Nextcloud 101: apps vs. custom_apps

Hello Forum, I have some questions regarding my understanding of “apps” vs “custom_apps”:

What is a custom app anyway? I think, it’s an app that I (or someone else) code from scratch and put that code directly into that “custom_apps” dir?

Any App I get via “occ app:install” or via the web GUI is not custom but should end up in “apps” dir?

Now I am puzzled, cause an install with “occ app:install” ended up in “custom_apps” instead. Then also Nextcloud complained about “extra_files” while checking for signatures. I moved the installed apps from “custom_apps” to “apps” and the complaint has gone away after “rescan files”.

Is there any difference between installation methods?
Where should apps from the “official repo” (?) end up?
Why do I need “custom_apps” folder, when I don’t code my own apps?
Or is there something like “per user installed” apps that I don’t know about?

FYI: I am talking about group_folders and login_notes.

Have you seen the docs covering the topic? Apps management — Nextcloud latest Administration Manual latest documentation

If you still have questions that’s fine, but not clear from your post.

custom_apps is just an arbitrary name. It’s often something else. You’ll see it a lot because the micro-services Docker image uses it.

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I know that part of the documentation. But it does not explain, what a “custom” or “extra” app actually is. Does it include the apps from the repo? Or in other words: Are “apps shipped with Nextcloud” only those from the Nextcloud “”-file, or are official repo apps also considered as “shipped with Nextcloud”. Or is an app from repo a “third party app” already?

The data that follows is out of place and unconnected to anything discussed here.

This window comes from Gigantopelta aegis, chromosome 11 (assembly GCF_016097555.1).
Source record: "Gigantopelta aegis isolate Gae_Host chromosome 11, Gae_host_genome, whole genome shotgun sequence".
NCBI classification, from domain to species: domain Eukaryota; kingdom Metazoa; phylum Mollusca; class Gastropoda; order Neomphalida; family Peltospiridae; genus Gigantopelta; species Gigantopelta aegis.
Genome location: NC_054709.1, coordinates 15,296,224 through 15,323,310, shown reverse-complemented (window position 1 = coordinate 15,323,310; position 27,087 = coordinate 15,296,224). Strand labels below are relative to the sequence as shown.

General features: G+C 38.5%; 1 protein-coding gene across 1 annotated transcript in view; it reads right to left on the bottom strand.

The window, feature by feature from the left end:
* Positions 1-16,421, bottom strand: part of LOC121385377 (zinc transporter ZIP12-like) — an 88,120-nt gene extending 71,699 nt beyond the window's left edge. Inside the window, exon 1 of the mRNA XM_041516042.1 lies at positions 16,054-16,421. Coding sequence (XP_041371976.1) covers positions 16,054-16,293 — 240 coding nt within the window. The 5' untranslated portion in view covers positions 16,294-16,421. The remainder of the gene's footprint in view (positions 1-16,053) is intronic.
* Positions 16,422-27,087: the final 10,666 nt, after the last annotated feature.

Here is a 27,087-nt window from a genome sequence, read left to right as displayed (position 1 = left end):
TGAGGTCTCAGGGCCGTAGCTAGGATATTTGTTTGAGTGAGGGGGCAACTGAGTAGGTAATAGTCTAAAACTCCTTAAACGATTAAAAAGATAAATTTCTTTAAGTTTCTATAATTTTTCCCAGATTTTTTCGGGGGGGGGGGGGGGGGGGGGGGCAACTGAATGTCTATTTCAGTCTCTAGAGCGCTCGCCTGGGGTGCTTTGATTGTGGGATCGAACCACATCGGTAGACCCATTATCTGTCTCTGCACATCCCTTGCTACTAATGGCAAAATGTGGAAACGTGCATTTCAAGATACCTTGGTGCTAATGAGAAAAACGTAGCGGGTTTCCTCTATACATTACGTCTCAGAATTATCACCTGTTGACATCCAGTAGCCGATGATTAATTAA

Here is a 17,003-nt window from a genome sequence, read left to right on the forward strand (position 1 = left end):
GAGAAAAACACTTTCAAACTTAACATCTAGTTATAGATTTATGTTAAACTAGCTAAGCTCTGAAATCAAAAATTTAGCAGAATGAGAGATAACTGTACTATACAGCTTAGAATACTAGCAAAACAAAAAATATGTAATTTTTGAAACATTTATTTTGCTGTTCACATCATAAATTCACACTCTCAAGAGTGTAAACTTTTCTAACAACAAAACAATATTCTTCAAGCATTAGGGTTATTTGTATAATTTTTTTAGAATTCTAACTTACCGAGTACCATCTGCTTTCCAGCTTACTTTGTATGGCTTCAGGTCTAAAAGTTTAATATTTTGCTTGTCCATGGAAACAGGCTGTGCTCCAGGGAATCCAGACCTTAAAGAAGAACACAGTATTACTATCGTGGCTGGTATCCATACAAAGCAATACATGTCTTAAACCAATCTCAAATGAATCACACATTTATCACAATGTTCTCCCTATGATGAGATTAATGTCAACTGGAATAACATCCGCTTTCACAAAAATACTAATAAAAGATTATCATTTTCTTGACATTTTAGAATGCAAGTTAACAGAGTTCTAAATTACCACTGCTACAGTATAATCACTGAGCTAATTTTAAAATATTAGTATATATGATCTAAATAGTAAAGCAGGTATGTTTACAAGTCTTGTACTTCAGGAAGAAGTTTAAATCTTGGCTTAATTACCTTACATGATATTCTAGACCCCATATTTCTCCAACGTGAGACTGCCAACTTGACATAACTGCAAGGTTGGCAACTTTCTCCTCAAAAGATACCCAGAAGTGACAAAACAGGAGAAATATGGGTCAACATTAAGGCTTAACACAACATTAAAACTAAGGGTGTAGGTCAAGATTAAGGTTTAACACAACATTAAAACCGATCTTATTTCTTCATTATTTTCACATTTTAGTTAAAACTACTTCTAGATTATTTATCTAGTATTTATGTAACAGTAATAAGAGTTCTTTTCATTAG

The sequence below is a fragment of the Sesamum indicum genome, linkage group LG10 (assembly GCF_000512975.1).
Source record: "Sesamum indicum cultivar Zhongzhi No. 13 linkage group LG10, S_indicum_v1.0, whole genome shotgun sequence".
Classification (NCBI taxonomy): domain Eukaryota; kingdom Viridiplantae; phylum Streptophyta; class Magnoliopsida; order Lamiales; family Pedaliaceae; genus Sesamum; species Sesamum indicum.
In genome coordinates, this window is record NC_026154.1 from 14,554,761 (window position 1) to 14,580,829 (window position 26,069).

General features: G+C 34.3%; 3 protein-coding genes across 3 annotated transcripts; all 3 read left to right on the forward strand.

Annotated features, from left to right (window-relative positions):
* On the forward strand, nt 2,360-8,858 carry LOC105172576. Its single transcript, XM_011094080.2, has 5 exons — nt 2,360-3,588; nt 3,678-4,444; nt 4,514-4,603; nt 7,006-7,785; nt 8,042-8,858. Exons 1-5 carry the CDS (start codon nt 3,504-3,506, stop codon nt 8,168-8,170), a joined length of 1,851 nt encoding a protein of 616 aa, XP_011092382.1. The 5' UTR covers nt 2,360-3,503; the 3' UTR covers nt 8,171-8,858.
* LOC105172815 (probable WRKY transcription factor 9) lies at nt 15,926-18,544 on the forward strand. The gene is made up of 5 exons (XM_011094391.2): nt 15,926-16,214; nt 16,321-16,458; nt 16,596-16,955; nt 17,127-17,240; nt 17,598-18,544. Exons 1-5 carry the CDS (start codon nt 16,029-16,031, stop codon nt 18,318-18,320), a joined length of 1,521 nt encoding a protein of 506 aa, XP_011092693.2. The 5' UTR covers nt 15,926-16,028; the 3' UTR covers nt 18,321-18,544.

You say, it’s not clear from my post, what questions I have. I disagree. I have several (see the question marks) and I could repeat them here, but that won’t help readability.

Shipped apps are any that are installed by default. The official list is here: server/core/shipped.json at ed11a922548ddc21fd11a4c4d061857ea1318e2e · nextcloud/server · GitHub

One doesn’t need to configure any additional apps paths. Though it’s become fairly common because the entire installation is tidier and it’s clearer what needs to be backed up or restored. And it can simplify things if one wants to split off their apps onto separate partitions.

However if you do so, the one that is writable will be used for apps you install via the app store. And the non-writable one will only contain shipped apps. That’s what the example is in the docs.

“custom” or “extra” are just arbitrary names in some example configurations. You could maybe call them store-apps or local-apps if you want.

One of the common use cases is packagers / imager builders that want to keep the shipped apps separate from local apps to facilitate easier updating, migrations, and/or backups.

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Ok, thanks, that helped.

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